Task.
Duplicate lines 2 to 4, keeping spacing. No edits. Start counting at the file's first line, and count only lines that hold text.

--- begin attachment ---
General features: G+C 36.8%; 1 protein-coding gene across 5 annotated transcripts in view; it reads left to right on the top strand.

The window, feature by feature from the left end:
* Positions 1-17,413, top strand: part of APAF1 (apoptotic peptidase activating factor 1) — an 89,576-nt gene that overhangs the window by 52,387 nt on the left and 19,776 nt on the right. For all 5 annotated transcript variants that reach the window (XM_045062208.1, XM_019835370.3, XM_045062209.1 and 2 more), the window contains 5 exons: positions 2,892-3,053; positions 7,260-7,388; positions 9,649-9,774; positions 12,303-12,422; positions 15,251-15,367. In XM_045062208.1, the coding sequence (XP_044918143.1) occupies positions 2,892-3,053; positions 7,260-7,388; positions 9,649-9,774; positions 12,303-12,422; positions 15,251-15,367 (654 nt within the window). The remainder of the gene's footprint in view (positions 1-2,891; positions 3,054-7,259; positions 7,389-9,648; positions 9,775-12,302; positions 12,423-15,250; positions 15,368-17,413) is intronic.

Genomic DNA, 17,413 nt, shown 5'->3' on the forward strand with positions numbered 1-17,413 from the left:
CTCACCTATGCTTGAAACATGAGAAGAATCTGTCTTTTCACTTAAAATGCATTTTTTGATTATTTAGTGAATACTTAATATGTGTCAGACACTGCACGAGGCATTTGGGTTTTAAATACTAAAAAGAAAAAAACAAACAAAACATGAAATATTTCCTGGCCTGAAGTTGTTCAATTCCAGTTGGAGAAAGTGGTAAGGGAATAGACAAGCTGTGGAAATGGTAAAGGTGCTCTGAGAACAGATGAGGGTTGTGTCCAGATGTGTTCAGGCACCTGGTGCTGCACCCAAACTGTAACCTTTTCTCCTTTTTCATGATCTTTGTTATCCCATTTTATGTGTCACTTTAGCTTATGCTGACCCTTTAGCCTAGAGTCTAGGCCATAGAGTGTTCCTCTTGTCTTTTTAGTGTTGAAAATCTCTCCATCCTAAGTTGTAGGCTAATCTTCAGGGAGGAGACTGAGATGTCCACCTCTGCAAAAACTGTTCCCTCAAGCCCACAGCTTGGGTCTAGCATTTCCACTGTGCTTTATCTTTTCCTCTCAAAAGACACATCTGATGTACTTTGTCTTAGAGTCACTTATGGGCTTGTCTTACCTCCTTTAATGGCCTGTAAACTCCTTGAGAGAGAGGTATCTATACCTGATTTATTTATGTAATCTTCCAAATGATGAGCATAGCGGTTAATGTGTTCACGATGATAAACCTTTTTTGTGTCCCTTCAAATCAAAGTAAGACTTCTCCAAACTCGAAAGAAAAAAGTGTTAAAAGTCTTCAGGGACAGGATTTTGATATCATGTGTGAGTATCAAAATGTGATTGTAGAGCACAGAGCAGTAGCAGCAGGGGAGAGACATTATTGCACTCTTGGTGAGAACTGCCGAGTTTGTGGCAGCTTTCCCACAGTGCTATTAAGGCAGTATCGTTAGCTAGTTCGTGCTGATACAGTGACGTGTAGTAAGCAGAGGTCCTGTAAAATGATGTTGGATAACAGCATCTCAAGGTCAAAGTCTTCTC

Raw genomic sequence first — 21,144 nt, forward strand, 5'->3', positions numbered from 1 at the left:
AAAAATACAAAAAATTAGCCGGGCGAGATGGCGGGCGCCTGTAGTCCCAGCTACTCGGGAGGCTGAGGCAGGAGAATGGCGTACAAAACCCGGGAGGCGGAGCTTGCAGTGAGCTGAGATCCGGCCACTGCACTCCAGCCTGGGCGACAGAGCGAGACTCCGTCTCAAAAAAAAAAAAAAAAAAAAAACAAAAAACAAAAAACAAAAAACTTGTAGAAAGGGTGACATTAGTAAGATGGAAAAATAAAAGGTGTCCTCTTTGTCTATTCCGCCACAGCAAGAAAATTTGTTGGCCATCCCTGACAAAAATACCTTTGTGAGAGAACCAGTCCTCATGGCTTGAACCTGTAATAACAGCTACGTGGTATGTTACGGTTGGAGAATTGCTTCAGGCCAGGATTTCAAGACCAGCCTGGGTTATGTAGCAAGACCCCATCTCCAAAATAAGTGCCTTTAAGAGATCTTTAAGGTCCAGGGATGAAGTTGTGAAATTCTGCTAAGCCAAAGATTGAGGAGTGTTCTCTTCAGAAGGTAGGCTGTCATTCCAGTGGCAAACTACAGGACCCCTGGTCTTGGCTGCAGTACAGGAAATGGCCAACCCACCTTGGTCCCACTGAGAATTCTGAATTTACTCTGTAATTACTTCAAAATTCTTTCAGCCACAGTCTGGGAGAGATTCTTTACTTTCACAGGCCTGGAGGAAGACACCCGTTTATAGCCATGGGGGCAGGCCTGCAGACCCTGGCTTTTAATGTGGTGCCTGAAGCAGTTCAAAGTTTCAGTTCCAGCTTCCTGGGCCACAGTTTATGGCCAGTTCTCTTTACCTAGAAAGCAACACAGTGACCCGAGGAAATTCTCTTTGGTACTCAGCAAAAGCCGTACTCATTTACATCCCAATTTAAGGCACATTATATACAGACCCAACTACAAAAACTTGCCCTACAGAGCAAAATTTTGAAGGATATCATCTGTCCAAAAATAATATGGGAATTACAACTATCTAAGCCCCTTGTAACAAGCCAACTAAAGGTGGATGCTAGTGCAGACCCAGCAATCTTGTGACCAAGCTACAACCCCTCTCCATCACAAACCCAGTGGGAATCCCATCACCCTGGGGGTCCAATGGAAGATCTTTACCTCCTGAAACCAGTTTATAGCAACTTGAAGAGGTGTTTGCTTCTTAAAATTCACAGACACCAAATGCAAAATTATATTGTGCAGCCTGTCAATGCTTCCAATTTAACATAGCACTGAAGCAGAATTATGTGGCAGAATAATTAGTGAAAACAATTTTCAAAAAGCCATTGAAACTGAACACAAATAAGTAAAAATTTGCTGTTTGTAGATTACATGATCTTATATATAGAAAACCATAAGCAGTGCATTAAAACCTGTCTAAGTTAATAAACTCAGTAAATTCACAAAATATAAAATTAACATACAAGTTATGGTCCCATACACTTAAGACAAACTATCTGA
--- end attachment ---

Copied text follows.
The window, feature by feature from the left end:
* Positions 1-17,413, top strand: part of APAF1 (apoptotic peptidase activating factor 1) — an 89,576-nt gene that overhangs the window by 52,387 nt on the left and 19,776 nt on the right. For all 5 annotated transcript variants that reach the window (XM_045062208.1, XM_019835370.3, XM_045062209.1 and 2 more), the window contains 5 exons: positions 2,892-3,053; positions 7,260-7,388; positions 9,649-9,774; positions 12,303-12,422; positions 15,251-15,367. In XM_045062208.1, the coding sequence (XP_044918143.1) occupies positions 2,892-3,053; positions 7,260-7,388; positions 9,649-9,774; positions 12,303-12,422; positions 15,251-15,367 (654 nt within the window). The remainder of the gene's footprint in view (positions 1-2,891; positions 3,054-7,259; positions 7,389-9,648; positions 9,775-12,302; positions 12,423-15,250; positions 15,368-17,413) is intronic.

Genomic DNA, 17,413 nt, shown 5'->3' on the forward strand with positions numbered 1-17,413 from the left: